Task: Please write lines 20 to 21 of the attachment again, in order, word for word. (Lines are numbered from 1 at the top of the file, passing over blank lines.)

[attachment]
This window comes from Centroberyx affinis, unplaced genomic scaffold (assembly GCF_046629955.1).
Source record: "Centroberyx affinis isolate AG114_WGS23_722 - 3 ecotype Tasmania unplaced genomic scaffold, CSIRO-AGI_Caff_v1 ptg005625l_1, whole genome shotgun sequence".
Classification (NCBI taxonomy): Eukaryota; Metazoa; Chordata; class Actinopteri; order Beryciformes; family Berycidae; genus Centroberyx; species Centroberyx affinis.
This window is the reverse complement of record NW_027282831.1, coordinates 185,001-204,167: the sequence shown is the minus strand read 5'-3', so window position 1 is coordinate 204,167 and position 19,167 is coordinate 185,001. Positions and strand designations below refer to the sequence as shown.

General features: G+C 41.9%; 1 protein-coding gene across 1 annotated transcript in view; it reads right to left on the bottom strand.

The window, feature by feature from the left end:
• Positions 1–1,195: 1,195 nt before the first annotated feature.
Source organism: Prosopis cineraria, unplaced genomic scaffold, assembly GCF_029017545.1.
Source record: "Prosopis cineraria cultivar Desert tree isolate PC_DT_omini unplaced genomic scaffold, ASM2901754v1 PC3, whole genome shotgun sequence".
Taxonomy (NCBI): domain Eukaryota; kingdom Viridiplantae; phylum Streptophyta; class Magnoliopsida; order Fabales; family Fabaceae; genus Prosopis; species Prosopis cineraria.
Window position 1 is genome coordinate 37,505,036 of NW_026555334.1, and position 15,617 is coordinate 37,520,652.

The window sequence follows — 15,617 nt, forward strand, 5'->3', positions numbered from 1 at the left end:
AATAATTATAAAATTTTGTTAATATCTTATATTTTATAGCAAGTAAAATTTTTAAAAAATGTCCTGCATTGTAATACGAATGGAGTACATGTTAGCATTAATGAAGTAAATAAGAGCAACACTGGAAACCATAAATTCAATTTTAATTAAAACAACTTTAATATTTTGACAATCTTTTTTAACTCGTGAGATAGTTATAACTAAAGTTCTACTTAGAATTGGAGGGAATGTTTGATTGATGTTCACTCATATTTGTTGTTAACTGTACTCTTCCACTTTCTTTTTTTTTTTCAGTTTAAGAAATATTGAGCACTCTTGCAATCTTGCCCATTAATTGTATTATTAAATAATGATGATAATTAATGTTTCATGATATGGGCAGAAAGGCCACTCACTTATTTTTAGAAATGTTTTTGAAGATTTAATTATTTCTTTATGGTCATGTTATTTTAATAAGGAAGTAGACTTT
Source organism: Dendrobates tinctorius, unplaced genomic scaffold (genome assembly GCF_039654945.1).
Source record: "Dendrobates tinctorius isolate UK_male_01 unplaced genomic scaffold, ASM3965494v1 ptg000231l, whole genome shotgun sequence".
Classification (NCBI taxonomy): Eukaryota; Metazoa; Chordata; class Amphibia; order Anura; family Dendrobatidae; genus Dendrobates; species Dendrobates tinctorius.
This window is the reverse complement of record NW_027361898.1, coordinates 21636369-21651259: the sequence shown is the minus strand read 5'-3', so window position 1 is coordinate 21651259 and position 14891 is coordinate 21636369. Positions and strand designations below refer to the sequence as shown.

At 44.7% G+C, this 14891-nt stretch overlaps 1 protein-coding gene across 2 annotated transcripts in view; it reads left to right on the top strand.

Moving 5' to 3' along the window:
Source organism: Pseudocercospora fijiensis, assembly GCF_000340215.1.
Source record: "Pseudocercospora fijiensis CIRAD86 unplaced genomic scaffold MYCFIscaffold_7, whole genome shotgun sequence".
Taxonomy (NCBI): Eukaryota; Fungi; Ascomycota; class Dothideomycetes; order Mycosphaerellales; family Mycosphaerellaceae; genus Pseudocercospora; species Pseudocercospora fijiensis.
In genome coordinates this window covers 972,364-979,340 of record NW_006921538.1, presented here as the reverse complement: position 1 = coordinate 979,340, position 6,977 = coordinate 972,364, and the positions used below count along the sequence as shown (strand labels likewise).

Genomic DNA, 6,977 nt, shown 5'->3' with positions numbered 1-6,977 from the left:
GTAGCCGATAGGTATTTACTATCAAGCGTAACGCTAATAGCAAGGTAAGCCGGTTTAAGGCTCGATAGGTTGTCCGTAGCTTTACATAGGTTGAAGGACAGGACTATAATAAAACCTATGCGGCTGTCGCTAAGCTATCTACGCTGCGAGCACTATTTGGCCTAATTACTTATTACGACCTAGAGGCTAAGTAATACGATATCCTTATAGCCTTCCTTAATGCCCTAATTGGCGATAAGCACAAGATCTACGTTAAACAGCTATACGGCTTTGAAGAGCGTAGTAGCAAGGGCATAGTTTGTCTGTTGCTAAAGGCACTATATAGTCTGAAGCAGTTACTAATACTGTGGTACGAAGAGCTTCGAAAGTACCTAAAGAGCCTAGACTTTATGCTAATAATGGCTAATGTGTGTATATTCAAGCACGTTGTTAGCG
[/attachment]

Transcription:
Source organism: Pseudocercospora fijiensis, assembly GCF_000340215.1.
Source record: "Pseudocercospora fijiensis CIRAD86 unplaced genomic scaffold MYCFIscaffold_7, whole genome shotgun sequence".